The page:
Key West is now under a city-wide mask requirement order.

Commissioners voted unanimously at a special meeting Thursday to revert back to their original mask order, which requires anyone in public to wear a mask even if they can social distance. There are 11 exceptions to the order, including when in a private car or boat, but masks must now be worn by both residents and visitors no matter where they are in the city.

Commissioners had earlier in the week discussed creating mask “zones,” five heavily-trafficked areas popular with tourists where masks would be required. However, City Attorney Shawn Smith said that a “patchwork” effort of enforcement would lead to inconsistency and confusion for police and code officers. As a result, a mask order is now in place for the entire city.

“If you are outside and do not fit one of the exceptions, you are required to wear a mask,” explained City Manager Greg Veliz. “It’s a ratcheting up of what we currently have in effect.”

“This is a bad idea. You are squandering political capital and leadership on something that will have no effect,” argued local restaurant owner Joe Walsh. “It will have a negative effect by undermining your authority.”

Several other speakers appeared at the special meeting, both in favor and against the new ordinance. Resident Tom Malone said that while many local business owners are complying with mask and other safety ordinances, the same few are not. He did not name the businesses he believes are repeat offenders; however, mask citations have been issued at most of the local restaurants owned by Walsh, including Fogarty’s, Jack Flat’s, the Waterfront Brewery and Caroline’s Cafe.

“It’s time to arrest offenders, whether it’s a bartender or a server. Arrest them on the job so people can see it,” Malone suggested, adding, “We need to get tough. We need to change our approach.”

City officials have tried different ways since the coronavirus pandemic hit in March to protect residents’ and visitors’ health while helping area business owners recover from the devastating COVID-19-related shutdown. With a vigorous business community speaking out loudly about the economic challenges they and their staff face, city commissioners have allowed changes over the summer that increased customer capacity and made exceptions for wedding planners, musicians and local sports leagues to avoid masks. However, walking that “fine line” has not benefited everyone, said Mayor Teri Johnston.

“While our numbers are looking better and better and better economically, they are looking worse and worse and worse health-wise,” she said.

Commissioners were not in agreement on the new city-wide mask requirement but voted for it because there are few other ways to convince the weekend visitors who have been crowding Duval Street to wear masks, which myriad scientific studies including from the Centers For Disease Control have said protect both the person wearing the mask, as well as the people they come into contact with. And they pointed out it’s not just visitors who are contributing to the sky-high number of COVID-19 cases. Local events, such as the Key West High School football games, are often crowded with spectators. And, while spread out in the viewing stands, some are not wearing masks.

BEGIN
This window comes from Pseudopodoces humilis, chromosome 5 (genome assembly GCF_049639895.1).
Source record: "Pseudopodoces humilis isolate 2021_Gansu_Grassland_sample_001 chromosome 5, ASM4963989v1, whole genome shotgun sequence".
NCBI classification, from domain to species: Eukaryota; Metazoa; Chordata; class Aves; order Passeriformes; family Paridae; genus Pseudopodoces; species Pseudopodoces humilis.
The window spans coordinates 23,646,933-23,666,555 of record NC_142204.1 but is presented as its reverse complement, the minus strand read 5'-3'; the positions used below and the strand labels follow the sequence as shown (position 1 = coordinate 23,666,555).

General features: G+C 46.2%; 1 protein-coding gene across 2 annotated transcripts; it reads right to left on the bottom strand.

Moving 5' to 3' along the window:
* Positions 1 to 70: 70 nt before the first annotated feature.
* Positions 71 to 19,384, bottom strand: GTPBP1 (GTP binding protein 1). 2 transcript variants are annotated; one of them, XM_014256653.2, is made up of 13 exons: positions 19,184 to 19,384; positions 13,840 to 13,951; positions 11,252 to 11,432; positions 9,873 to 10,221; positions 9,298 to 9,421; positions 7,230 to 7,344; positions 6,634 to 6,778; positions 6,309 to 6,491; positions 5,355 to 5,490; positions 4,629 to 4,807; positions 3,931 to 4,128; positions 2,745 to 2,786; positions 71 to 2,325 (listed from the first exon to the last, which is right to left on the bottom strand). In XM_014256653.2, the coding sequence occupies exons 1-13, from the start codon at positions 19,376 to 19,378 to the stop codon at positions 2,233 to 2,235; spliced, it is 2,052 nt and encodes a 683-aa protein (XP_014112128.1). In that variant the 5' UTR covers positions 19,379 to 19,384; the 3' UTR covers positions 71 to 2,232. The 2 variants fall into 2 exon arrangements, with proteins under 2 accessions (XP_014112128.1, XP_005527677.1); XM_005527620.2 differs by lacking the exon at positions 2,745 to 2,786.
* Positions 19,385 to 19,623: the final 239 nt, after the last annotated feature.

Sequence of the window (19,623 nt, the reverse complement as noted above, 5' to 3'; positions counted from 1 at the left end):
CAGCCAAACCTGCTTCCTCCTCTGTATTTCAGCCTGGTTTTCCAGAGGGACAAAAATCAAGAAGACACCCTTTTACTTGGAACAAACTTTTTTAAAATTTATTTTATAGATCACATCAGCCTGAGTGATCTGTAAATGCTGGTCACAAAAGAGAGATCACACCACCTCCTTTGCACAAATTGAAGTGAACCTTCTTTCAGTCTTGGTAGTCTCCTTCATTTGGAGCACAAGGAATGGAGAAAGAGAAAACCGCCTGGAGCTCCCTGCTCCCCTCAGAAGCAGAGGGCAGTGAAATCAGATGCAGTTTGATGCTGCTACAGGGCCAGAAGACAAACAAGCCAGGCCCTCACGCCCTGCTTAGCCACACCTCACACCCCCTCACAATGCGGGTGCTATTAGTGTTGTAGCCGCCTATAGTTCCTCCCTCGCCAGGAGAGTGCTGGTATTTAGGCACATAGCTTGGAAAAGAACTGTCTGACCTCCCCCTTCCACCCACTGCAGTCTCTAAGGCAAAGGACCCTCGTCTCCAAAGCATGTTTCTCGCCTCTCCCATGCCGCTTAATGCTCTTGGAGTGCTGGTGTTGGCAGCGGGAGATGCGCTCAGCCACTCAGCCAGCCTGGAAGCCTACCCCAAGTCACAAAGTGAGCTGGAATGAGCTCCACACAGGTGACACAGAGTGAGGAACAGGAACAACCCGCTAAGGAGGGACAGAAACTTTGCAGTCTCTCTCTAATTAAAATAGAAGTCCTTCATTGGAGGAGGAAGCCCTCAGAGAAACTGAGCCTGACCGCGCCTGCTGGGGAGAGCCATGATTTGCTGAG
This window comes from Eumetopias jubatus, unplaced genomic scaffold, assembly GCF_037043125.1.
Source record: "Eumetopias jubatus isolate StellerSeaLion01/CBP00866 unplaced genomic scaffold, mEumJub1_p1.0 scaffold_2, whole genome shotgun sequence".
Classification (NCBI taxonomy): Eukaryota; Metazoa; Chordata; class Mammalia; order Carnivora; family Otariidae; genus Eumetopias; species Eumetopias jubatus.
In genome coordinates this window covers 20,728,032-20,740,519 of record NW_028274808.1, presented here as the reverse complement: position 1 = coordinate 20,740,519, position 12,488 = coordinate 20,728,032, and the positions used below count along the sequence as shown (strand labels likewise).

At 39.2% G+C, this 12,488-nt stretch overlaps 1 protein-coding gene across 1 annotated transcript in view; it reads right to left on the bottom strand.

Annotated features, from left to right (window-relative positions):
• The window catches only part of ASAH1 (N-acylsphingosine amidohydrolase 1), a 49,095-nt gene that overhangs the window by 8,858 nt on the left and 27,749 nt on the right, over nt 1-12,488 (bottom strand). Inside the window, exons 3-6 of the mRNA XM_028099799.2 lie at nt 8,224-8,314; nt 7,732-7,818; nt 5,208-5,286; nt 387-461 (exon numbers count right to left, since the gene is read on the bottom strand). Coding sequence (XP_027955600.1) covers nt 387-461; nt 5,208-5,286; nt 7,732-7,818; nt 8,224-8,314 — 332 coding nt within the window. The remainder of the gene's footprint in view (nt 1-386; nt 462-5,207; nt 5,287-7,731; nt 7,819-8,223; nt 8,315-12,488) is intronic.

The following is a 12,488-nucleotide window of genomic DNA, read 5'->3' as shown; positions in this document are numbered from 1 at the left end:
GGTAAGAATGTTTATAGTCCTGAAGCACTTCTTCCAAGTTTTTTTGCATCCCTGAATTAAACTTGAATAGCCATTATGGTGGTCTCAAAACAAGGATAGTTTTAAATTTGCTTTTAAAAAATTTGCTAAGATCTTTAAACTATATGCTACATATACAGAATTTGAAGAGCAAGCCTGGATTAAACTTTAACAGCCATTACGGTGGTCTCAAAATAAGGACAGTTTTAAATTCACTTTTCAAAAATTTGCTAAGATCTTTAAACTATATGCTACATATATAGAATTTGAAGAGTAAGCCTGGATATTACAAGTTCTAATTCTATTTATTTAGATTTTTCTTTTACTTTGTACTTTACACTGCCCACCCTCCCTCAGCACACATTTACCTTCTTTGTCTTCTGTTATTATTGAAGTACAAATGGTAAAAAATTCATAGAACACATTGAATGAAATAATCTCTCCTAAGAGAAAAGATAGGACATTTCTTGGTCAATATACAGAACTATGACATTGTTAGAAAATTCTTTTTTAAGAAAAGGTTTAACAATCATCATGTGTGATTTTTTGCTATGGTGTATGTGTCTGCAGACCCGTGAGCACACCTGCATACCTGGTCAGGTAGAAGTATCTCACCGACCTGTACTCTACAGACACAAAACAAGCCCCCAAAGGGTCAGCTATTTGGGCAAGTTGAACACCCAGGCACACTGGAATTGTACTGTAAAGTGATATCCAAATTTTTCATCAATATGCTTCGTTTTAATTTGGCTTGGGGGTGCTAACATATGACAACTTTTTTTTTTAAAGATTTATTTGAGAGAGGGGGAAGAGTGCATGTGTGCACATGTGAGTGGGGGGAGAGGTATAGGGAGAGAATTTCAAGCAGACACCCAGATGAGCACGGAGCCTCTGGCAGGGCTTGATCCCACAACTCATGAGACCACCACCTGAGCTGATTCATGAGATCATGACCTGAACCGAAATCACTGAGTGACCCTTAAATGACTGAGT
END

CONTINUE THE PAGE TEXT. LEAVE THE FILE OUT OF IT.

Commissioner Billy Wardlow said he was against forcing people to wear a mask in areas where there are few or no people around. Instead, he advocated for reducing the number of flights at the Key West International Airport to lower the number of visitors. Commissioner Greg Davila said he would have a hard time explaining to his constituents they have to wear a mask at all times while outdoors.

“I will have trouble explaining they have to wear a mask while dog walking. I understand that, but we need a complete reset,” he said.

Commissioner Sam Kaufman said he was not comfortable that Monroe County health officials had not been consulted about the new mask ordinance.

“Will this mask ordinance do it alone? I highly doubt it,” he said.

However, Mayor Johnston said she and other officials are in daily contact with government health officials as well as local medical providers. While their input is useful, it is up to the commission to set policy, she said.

Several commissioners also mentioned increasing enforcement and Veliz said he is working on ways to boost the number of police and code officers on the most heavily-trafficked streets. He will be using deputized fire department staff this weekend, as well as additional police officers.

“We’re going to have 10 to 15 officers on Duval at any given time this weekend,” Veliz said. “We will enforce any areas we are called to.”

While one speaker called the commission “mask gestapos,” other business owners were more supportive of the new mask order.

“We all have to adapt. You cannot go back to business as usual … elbow to elbow,” said Mark Gambuzza, owner of Uva Wine Shoppe, 519 Fleming St. “Better to make some money than no money.”

The rate of COVID-19 “positivity,” the percentage of people testing who test positive for the virus, recently hit a high of 18% in Monroe County, a cause of concern to city officials. However, that rate can change daily depending on the number of people getting tested. Still, New York City just ordered the closure of its schools because its positivity rate rose to 3%. On Wednesday, there were 30 new cases reported in Key West for a total of 1,412, with seven hospitalized in the Lower Keys Medical Center.

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